Jackie McLean of the indie band Roan Yellowthorn grants us an inside look at the making of an album from start to finish in her ‘Breaking The Record’ column.
‘Rediscovered’ – Roan Yellowthorn
COVID-19 has really scrambled up some things. I guess that’s the understatement of the century. Of course, it’s wreaked some level of devastation on every state and country. Some people have been more affected than others. Black people have suffered a disproportionately high mortality rate, likely because of the inherent racism of social institutions.
Some professions have been hit harder than others. While much of the work force has been able to transition to remote attendance, essential workers have not had that luxury. To some degree, every profession has been affected. In some cases, to the disillusion of the career, itself; or the reinvention of it.
Just jumping into the Breaking The Record series documenting the making of our album from start to finish? Read part 1
For musicians, a lot has changed. For the most part, we can’t tour. We can’t play in public. Even if touring isn’t a moneymaker for many musicians, it’s still a huge part of the model that musicians follow. And it’s still a huge part of the machinery that kicks into action during a new album cycle.
A lot of the musicians I’m talking to lately are having trouble knowing what to do with themselves. For many of us, free time usually occupied by booking shows and traveling to play them is unspoken for. Now, touring is not an option. A lot of my friends in music are looking for alternative streams of income or even considering pivoting in their careers.
The sad truth is that, even when it becomes safe to play live music, a lot of the venues that indie musicians rely on will be shuttered. The lack of income is a death-knell to many venues, especially the smaller ones. It’s an uncertain landscape.
Maybe something new will come out of the devastation. Maybe, like a phoenix rising from the ashes, new life will be born. What will it look like?
One thing is sure – indie musicians will be hit the hardest. And this will be a tragic loss. Likely, some indie musicians will pivot away from music without the infrastructure necessary to have any kind of familiar career. Without the infrastructure necessary to have the hope of one.
But indie musicians are very adaptable and very driven. And people need music, I believe that. So some solution will have to emerge. Eventually.
Of course, I’m thinking about my own new album, which is coming out early next year. One of the reasons we pushed back the release was in hopes that we’d be able to tour in the summer of 2021. One thing about touring is that it builds. You have to play certain venues to be able to play bigger ones. You have to put in the hours to grow. We and so many other bands have put in the hours to climb up a ladder that is now broken. Even though it was initially looking like the summer of 2021 was going to be safe for touring, that’s looking increasingly unlikely.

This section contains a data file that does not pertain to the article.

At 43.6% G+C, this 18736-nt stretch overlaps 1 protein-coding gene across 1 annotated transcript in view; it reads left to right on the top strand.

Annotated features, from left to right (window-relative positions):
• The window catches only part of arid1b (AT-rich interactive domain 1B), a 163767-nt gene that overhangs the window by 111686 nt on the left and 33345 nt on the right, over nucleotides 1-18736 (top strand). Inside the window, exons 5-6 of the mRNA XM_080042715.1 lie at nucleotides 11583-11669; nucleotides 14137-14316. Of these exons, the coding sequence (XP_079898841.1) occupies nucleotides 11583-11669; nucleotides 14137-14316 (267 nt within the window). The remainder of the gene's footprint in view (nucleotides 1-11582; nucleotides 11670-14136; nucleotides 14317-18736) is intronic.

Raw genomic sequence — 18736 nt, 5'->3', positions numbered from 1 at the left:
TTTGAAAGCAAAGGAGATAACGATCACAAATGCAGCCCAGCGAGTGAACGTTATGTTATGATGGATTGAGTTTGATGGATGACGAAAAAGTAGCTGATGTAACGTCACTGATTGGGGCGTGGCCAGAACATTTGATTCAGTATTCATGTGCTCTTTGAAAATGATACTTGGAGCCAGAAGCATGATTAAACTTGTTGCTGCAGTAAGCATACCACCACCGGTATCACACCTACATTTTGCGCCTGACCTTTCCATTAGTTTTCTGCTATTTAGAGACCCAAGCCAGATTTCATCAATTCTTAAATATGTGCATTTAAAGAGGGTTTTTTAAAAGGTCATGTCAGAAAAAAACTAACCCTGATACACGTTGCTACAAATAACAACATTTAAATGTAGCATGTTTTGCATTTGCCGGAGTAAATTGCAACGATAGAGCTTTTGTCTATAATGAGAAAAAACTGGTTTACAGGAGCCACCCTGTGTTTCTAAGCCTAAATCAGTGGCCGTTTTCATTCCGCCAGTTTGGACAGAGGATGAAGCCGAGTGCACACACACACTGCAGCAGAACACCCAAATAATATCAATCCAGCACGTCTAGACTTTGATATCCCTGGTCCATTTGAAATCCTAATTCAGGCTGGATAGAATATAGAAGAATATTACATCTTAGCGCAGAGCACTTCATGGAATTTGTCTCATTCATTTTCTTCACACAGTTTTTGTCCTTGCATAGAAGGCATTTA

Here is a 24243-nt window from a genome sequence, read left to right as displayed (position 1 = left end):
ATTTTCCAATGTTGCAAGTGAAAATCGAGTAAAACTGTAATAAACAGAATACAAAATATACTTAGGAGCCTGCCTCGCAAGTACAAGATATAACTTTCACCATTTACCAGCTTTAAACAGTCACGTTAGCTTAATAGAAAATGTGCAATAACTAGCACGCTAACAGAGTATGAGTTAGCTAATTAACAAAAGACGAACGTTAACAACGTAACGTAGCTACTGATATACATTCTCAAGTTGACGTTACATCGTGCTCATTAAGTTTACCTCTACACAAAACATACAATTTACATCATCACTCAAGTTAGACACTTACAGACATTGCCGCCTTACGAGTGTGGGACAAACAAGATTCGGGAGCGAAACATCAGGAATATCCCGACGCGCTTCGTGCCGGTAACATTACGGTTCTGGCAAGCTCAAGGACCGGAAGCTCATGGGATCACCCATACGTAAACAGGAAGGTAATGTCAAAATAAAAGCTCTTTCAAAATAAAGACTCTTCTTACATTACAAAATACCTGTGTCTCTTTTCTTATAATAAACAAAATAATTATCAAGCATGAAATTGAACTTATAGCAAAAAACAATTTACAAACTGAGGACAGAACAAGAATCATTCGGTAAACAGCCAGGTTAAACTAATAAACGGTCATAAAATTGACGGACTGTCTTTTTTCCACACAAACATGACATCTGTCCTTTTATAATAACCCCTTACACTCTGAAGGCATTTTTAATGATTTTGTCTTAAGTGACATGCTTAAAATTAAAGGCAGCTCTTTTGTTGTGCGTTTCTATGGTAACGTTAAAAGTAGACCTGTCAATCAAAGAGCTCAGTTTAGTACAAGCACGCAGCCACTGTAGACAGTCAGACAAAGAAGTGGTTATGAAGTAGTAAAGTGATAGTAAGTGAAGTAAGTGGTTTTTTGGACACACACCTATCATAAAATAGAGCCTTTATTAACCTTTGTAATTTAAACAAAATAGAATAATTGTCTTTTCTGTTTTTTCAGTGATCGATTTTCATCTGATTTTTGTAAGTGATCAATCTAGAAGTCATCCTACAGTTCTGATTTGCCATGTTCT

So we, along with hundreds, maybe thousands, of other indie musicians, are making a new game plan. We’re figuring out what it looks like to be non-touring musicians.
What this means, for sure, is that virtual connection will become more important. Some form of streaming, videos, and digital marketing will, for a while, fill the void left by touring. In-person connection, for the time being, will be jettisoned. And this is weird. Because there’s so much in music that is lost in translation when digitized. Musicians who rely on a live show will have to restructure. It’s a sea change. In some ways it’s a crushing blow. And, at the same time, it may be an opportunity for innovation and a new kind of growth.
What am I doing to adapt? I’m recording from my home studio. I’m continuing to write. I’m using social media more. I’m thinking about visual elements for my upcoming releases. I’m trying to put more of myself on the internet so that people can get a more complete picture of who I am and what my music is, since I can’t see people in person. And I’m reassessing live-streaming. I’ve discovered that over saturation is real and less is more right now. Partnered live-streams with venues or companies that have a built in audience are more effective and efficient for me than ones that I host from my living room or basement. I’m thinking about ways to do virtual shows where people can buy tickets for a personalized and special kind of experience that approximates a live show.
It’s an uncertain time in almost every way. Music has always been a balm for many. Now, even that has been thrown into uncertainty. But there’s one thing I’m sure of. And that is this: music will find a way. It’s too important not to. It’s too necessary. And I believe that individual musicians will find a way, too.
I know that I will. My new album is the best one I’ve made yet. And I’m going to do everything I can to adapt. It may mean going out of my comfort zone. It may mean being innovative. It may mean adjusting expectations and taking more of a long view. But I, like most other indie musicians and artists, have a vision. And, like many other entrepreneurial free spirits, I am willing and able to adapt in order to keep on moving forward. It’s the only option we have.
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📸 © Jackie McLean
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